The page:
Antitrust authorities frustrated deals worth EUR46.3 billion in 2018 creating challenges for transformative deals
13 February 2019
Antitrust authorities maintained their appetite to intervene in 2018, with 29 transactions with a value of over EUR46.3 billion prohibited or abandoned due to antitrust concerns, as revealed in A&O’s Global Trends in Merger Control Enforcement Report. Of these deals, 7 mergers were prohibited and 22 abandoned as a result of antitrust concerns.
The report analyses 26 jurisdictions globally and reveals a record number of merger notifications in 2018 as global M&A volumes soared in the first half of the year.
Antonio Bavasso, global co-head of antitrust at A&O comments: "Against rising political concerns about levels of concentration in some industries, antitrust authorities have responded strongly to the global appetite for strategic deals which bring about further industry consolidation. They have been unflinching in their merger control scrutiny and robust in their measures for those that do not comply with the rules.
"As we look to 2019, we expect to hear more from voices calling for reforms in political circles, fuelled by geo-political considerations and continued vigour in enforcement. Throw into the mix the personnel changes at the helm of DG Comp in Brussels and we are set for a fascinating year."
Antitrust authorities cleared 139 transactions subject to remedies, down from 155 in 2017, but put emphasis on getting the ‘right’ package. The U.S. saw a drop in remedies cases, from 23 to 17 which stands out after remaining steady year-on-year, something that the reports ties to an overall trend of decreased enforcement by U.S. antitrust agencies. China saw a similar drop and the UK’s CMA only cleared three cases with remedies at phase 1, a big drop on 2017 in which it saw 13. However, the report notes that when combined with an uptick in referrals to in-depth investigation, it could suggest a more interventionist approach.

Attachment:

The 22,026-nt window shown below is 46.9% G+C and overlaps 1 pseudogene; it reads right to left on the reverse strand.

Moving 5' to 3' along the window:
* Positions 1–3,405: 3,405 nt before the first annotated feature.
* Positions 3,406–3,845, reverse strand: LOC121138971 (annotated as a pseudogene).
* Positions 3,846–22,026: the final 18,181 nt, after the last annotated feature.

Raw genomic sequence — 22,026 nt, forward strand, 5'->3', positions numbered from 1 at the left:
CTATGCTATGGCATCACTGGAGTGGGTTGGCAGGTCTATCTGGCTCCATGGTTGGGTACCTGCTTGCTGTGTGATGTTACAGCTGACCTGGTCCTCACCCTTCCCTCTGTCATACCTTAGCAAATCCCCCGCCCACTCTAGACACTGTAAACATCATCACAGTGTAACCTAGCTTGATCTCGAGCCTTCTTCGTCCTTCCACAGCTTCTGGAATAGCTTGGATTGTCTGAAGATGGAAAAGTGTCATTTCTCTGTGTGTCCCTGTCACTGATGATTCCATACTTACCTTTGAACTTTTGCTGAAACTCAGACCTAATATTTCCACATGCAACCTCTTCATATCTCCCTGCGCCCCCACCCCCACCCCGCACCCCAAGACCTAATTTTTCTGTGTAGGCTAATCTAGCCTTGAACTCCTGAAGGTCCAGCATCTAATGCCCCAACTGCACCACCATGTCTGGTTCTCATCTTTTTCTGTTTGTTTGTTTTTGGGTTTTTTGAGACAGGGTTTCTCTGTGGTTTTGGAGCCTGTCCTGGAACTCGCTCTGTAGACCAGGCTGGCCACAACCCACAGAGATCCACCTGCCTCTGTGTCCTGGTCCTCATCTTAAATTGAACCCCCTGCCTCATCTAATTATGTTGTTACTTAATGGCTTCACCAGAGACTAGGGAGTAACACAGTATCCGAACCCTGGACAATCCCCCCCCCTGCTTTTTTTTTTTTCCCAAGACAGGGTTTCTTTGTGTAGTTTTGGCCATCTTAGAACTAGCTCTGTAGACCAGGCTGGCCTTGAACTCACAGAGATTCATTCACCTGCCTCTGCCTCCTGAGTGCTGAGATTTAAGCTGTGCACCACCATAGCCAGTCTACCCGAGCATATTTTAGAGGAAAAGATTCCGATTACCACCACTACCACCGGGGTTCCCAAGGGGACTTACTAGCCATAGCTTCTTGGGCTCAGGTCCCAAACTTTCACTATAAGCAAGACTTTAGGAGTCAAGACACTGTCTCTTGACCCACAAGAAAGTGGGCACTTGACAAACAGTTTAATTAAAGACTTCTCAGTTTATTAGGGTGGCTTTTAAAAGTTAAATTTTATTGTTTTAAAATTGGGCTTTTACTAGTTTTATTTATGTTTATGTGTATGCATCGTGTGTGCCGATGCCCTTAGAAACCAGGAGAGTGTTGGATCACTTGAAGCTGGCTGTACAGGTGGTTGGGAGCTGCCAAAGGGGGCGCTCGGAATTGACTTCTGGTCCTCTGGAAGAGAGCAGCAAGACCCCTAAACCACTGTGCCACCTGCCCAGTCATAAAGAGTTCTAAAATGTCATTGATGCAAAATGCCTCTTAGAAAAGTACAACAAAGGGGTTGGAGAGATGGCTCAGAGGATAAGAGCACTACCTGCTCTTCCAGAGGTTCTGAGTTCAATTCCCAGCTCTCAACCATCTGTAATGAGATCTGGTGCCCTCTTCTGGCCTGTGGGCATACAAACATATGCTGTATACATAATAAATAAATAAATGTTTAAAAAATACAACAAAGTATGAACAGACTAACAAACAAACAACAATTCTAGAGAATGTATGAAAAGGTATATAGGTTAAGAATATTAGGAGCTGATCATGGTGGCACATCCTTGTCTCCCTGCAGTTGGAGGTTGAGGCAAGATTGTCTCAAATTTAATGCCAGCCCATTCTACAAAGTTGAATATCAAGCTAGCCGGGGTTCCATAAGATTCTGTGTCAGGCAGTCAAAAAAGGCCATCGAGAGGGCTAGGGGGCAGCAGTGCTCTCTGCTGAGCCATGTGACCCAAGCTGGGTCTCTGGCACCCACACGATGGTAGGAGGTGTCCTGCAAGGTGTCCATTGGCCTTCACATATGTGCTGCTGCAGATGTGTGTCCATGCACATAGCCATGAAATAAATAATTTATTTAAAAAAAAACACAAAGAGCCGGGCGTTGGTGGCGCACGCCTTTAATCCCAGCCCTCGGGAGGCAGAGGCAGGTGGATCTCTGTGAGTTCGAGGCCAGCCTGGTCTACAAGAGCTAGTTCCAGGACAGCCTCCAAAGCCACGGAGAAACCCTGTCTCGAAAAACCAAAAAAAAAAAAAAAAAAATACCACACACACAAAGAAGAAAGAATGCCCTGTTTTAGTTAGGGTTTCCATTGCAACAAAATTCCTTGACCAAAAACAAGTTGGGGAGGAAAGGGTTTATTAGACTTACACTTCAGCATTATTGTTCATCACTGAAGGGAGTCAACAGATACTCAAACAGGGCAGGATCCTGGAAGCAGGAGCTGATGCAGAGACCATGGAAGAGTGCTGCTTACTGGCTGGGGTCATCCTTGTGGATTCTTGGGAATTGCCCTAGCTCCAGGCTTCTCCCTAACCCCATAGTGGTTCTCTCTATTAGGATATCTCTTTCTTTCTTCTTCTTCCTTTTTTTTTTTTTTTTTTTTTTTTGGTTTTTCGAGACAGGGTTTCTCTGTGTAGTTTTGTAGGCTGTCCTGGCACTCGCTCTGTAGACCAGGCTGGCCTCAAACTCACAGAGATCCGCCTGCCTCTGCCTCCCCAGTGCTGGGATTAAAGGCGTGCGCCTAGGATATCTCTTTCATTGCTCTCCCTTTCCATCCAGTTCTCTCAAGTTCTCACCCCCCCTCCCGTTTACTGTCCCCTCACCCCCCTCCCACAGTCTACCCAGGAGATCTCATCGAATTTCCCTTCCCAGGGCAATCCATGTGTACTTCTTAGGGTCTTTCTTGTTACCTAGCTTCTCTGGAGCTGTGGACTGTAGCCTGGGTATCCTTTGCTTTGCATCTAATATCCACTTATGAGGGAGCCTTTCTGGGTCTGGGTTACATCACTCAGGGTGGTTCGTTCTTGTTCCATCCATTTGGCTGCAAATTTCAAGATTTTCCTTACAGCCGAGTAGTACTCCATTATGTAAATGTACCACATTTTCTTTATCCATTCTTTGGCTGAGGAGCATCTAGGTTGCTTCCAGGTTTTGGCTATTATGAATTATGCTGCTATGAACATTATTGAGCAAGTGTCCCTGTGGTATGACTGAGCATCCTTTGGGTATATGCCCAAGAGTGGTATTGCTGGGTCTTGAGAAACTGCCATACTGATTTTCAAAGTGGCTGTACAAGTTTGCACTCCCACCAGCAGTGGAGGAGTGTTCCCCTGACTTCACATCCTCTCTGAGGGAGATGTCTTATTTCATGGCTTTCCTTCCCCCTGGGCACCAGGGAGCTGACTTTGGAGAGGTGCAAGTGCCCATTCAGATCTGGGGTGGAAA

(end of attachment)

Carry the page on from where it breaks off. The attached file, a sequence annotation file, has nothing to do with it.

Throughout 2018, behavioural remedies have been increasingly characterised as a sign of regulatory failure and authorities pledged to focus on structural divestments instead. However, the report reveals that data belies this, with 48% of all remedies cases in 2018 involving a behavioural element, either on its own or with divestments, only slightly down on 53% in 2017.
The Industrial & Manufacturing, Energy and Transport sectors experienced a higher share of antitrust intervention when compared to global M&A activity in 2018. In the EU and U.S. almost half of all remedies cases in these regions fell within the Industrial and Manufacturing sector.
By contrast, the rate of intervention in the digital and TMT sector is below the level of general M&A activity. This fits with the concerns raised by an increasing body of commentators who claim a large number of digital and tech mergers are not detected, or that enforcement has been too lax.
Across all sectors, and carrying on a trend from 2017, antitrust authorities have looked closely at the potential impact of a deal on innovation. The EU continued to set the pace in this vein and innovation has been a key theme in China too.
Antitrust authorities continued to break records when imposing fines for breaches of procedural merger rules, such as gun-jumping or providing incorrect information, in 2018. Fines of over EUR148 million were imposed across the globe in 46 separate cases, up 30% from the number of cases in 2017.
In the UK this included the CMA’s first enforcement action for gun-jumping, imposing two fines for breaches of initial enforcement orders, both relating to completed transactions. These decisions show that even in the context of a voluntary merger control regime, there is a risk of fines for jumping the gun.
For further information, please contact Elizabeth Randall, Elizabeth.Randall@allenovery.com on +44 (0)20 3088 2989